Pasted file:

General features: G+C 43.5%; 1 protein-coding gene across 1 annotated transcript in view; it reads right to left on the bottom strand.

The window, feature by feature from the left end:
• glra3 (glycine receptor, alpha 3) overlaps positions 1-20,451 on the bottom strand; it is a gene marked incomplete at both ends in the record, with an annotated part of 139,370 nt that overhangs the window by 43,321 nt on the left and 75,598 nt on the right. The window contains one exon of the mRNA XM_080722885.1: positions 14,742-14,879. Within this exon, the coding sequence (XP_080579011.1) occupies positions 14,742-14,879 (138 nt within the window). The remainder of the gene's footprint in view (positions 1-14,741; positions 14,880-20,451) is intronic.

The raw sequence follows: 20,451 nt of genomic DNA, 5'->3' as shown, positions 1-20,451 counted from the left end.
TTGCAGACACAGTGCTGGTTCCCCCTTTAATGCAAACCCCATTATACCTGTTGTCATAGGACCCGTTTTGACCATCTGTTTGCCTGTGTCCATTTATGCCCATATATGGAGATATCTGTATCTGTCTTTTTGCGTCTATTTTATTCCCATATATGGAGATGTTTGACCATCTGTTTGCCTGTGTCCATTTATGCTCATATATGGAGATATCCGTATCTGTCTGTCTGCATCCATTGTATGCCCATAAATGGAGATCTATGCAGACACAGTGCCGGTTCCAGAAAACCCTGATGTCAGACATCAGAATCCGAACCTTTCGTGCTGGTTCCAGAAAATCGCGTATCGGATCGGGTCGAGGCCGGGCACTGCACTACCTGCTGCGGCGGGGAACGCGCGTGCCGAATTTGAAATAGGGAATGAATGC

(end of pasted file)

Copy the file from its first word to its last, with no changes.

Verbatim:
General features: G+C 43.5%; 1 protein-coding gene across 1 annotated transcript in view; it reads right to left on the bottom strand.

The window, feature by feature from the left end:
• glra3 (glycine receptor, alpha 3) overlaps positions 1-20,451 on the bottom strand; it is a gene marked incomplete at both ends in the record, with an annotated part of 139,370 nt that overhangs the window by 43,321 nt on the left and 75,598 nt on the right. The window contains one exon of the mRNA XM_080722885.1: positions 14,742-14,879. Within this exon, the coding sequence (XP_080579011.1) occupies positions 14,742-14,879 (138 nt within the window). The remainder of the gene's footprint in view (positions 1-14,741; positions 14,880-20,451) is intronic.

The raw sequence follows: 20,451 nt of genomic DNA, 5'->3' as shown, positions 1-20,451 counted from the left end.
TTGCAGACACAGTGCTGGTTCCCCCTTTAATGCAAACCCCATTATACCTGTTGTCATAGGACCCGTTTTGACCATCTGTTTGCCTGTGTCCATTTATGCCCATATATGGAGATATCTGTATCTGTCTTTTTGCGTCTATTTTATTCCCATATATGGAGATGTTTGACCATCTGTTTGCCTGTGTCCATTTATGCTCATATATGGAGATATCCGTATCTGTCTGTCTGCATCCATTGTATGCCCATAAATGGAGATCTATGCAGACACAGTGCCGGTTCCAGAAAACCCTGATGTCAGACATCAGAATCCGAACCTTTCGTGCTGGTTCCAGAAAATCGCGTATCGGATCGGGTCGAGGCCGGGCACTGCACTACCTGCTGCGGCGGGGAACGCGCGTGCCGAATTTGAAATAGGGAATGAATGC